Image by

The Fall Before the Storm

Every fall, I’m overcome with joy. Halloween is my favorite holiday, a monthlong affair filled with parties, haunted houses, and horror films. Beyond Halloween, autumn is the season of rebirth for me. In the fall of 2020, I made the decision to end a five-year-long relationship and begin therapy. Every year since, when the weather becomes cool, I’m brought back to that place, that decision to change my life in a way for which I will die grateful. Fall brings with it the comfort of nostalgia and tradition, and that comfort always makes me emotional, like I’m exactly where I need to be.

Unfortunately, the autumnal window very quickly closes and gives way to winter. I am not a winter hater by any means; I love Christmas, warm meals, and layering as much as the next girl. What I certainly am, however, is an acute sufferer of seasonal depression. I will forever sing the praises of the SAD lamp (although it stands for seasonal affective disorder, I think the name is quite apt), a UV lamp that effectively mimics sunlight for you to bask in during the winter months to improve your mood, but when living within capitalism, seasonal depression is impossible to avoid.

In tarot, the Death card signifies the precursor to rebirth. It may sound frightening, but the card serves as a reminder that before change comes, death must come first; beginnings can only come after endings. If we want something new, we must become comfortable with and embrace letting go of the old.

In this way, winter is the season of death. It is a reminder from nature that death is a part of the cycle, unavoidable, and that when we get to this point in the cycle, we must slow down as an act of mourning. Mourn the sun, mourn the longer days, mourn the warmth on our skin. All of this is so necessary and important that it takes up a quarter of our year.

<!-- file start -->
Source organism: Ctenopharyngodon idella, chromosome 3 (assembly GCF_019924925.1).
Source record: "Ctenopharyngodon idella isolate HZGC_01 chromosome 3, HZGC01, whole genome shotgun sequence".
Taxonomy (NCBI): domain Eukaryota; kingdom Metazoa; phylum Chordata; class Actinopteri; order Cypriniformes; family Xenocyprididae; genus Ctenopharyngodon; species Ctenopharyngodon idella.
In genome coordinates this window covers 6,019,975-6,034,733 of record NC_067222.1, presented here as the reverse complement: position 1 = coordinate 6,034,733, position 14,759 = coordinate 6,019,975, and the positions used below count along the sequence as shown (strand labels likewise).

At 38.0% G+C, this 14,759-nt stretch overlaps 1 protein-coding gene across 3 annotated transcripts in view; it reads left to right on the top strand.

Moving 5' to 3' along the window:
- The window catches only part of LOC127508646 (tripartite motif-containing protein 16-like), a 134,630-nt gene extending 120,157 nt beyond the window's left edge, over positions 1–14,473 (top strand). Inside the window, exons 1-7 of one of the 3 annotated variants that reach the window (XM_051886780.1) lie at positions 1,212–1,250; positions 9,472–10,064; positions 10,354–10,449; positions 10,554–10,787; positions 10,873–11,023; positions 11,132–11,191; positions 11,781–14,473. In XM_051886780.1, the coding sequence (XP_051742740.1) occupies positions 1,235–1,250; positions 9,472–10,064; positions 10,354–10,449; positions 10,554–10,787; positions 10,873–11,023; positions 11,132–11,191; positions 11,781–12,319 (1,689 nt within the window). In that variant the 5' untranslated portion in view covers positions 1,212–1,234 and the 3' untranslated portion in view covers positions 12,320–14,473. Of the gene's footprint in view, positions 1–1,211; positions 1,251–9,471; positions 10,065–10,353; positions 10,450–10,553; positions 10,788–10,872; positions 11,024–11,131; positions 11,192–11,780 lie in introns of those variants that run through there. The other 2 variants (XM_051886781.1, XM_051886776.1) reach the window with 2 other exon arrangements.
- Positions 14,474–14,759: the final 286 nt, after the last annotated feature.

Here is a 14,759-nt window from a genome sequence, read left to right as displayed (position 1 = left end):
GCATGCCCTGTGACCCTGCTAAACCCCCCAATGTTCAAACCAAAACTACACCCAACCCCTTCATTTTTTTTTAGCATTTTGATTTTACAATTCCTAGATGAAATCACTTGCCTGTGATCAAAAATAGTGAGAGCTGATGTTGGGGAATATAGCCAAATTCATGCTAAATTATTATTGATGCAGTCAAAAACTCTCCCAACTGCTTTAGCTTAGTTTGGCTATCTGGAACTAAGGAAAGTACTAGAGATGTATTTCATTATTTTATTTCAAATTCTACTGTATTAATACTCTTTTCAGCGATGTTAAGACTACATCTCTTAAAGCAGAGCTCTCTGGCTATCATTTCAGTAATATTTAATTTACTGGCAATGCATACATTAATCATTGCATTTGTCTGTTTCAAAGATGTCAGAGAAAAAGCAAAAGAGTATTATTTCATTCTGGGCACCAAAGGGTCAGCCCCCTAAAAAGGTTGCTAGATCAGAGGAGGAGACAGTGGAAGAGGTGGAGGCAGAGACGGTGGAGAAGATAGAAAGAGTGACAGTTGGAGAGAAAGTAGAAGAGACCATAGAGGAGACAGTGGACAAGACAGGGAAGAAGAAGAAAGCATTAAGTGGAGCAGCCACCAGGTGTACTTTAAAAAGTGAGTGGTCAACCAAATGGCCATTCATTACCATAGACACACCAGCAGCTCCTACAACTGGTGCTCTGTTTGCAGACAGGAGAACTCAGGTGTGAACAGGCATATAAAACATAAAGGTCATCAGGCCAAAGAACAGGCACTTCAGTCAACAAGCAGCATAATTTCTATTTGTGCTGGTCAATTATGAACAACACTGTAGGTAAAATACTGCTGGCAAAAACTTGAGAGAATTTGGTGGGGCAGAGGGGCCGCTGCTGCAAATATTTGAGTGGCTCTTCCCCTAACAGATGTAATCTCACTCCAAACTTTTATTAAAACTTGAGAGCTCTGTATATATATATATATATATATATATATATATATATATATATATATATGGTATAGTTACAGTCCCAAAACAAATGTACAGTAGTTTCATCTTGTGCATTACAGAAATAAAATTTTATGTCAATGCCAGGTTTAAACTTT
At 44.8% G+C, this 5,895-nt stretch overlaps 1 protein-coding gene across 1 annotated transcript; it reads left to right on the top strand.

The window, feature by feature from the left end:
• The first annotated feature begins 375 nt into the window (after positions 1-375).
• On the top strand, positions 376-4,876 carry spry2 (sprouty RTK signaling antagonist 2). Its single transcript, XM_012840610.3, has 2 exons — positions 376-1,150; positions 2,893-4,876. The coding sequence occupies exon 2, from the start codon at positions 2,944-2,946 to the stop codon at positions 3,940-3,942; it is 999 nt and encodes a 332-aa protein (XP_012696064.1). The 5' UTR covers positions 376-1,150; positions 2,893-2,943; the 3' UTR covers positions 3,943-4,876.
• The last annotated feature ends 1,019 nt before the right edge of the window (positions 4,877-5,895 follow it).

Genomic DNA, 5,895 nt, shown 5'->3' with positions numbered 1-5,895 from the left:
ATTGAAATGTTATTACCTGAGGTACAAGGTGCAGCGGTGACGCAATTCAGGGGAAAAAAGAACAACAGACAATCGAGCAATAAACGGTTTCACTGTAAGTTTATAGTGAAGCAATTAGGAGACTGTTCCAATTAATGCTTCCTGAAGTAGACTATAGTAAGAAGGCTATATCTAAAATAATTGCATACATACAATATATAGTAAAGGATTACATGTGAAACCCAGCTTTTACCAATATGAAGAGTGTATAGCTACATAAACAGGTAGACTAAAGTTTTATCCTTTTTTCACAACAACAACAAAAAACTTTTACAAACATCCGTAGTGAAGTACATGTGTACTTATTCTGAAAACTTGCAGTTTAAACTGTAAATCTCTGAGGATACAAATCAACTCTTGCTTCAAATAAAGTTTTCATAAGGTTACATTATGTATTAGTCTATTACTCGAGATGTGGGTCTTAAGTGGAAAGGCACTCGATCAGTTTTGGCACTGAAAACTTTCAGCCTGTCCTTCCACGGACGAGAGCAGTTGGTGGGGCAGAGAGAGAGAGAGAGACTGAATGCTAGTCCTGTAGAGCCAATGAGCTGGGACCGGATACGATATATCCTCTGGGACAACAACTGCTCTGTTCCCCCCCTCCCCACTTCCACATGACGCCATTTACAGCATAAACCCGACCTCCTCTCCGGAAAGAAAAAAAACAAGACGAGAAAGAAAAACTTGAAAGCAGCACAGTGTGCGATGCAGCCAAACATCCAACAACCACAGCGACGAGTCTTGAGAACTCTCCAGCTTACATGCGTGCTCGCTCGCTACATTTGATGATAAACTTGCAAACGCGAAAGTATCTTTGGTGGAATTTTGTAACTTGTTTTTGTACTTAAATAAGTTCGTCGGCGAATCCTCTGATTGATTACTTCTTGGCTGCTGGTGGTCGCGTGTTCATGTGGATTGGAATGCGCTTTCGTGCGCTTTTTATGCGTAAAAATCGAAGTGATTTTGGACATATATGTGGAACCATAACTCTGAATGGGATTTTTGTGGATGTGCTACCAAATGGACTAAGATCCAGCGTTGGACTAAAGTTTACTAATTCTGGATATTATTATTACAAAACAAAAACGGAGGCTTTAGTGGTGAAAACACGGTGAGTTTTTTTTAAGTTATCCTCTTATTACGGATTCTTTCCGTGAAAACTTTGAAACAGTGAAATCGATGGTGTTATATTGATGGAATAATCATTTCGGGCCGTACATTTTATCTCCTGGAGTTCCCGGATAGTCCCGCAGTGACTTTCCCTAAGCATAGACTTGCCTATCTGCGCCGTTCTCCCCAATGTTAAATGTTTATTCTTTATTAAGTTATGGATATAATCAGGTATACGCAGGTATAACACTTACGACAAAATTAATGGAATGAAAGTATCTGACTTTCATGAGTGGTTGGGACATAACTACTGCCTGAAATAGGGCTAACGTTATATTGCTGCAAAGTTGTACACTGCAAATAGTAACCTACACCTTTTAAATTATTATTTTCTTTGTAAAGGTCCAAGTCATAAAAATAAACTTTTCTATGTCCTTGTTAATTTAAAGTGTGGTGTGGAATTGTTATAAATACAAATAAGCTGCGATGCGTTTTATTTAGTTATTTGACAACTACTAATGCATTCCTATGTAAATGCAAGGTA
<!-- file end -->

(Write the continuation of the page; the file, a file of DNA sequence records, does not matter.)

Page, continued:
One of the many, many problems with capitalism is its ignorance of this cycle. We are expected to work at the same level of productivity and activity year-round when our bodies and nature itself simply are not designed for that. As I get older, I realize that much of my seasonal depression symptoms are just signs of my body screaming at me, “Slow down!” and I don’t. I ignore these impulses in me because my expectations of myself do not change from summer to fall to winter. I expect myself to be social, to work hard, to be fully present with my friends and family, to push past the simple fact that I am tired.

What I call seasonal depression is simply that: a lack of energy that makes me feel lethargic, lazy, and sad when I ignore the fact that this lack of energy is completely natural. From November to February, I will be more tired and introverted and capable of producing less — and that’s okay.

As I enjoy my favorite season amid fears of the upcoming winter slump, I am working to remember that slowing down is not a bad thing, and that instead of fearing the season of death, I can instead prepare for it. Here are some ways to embrace slowing down this winter:

• Take a Warm Deep Stretch yoga class at Highland Yoga: Held in an 85-degree room, this warm, slow yoga class is a favorite of mine during the winter to warm me up and get my body moving in a way that is gentler and more conducive to my lower energy levels.

• Stay in your pajamas all day: When you have a day off, don’t fight the impulse to stay cozy in bed. Let your body have what it wants: comfort!

• Take a bath: Up the ante with this healing bath ritual. Add one cup of Epsom salt, three drops of eucalyptus essential oil, and three drops of peppermint essential oil to the bath. Light a blue pillar candle nearby, and while you soak, focus your energy on what you want to heal, whether it’s physical or emotional.

• Delete your social media: Because this is the season of slowing down, your impulse to doom scroll will be much stronger. Deleting your social media will keep the winter scaries at bay and give you a clear mind to focus on other means of relaxation.

• Cry: Repeat as necessary.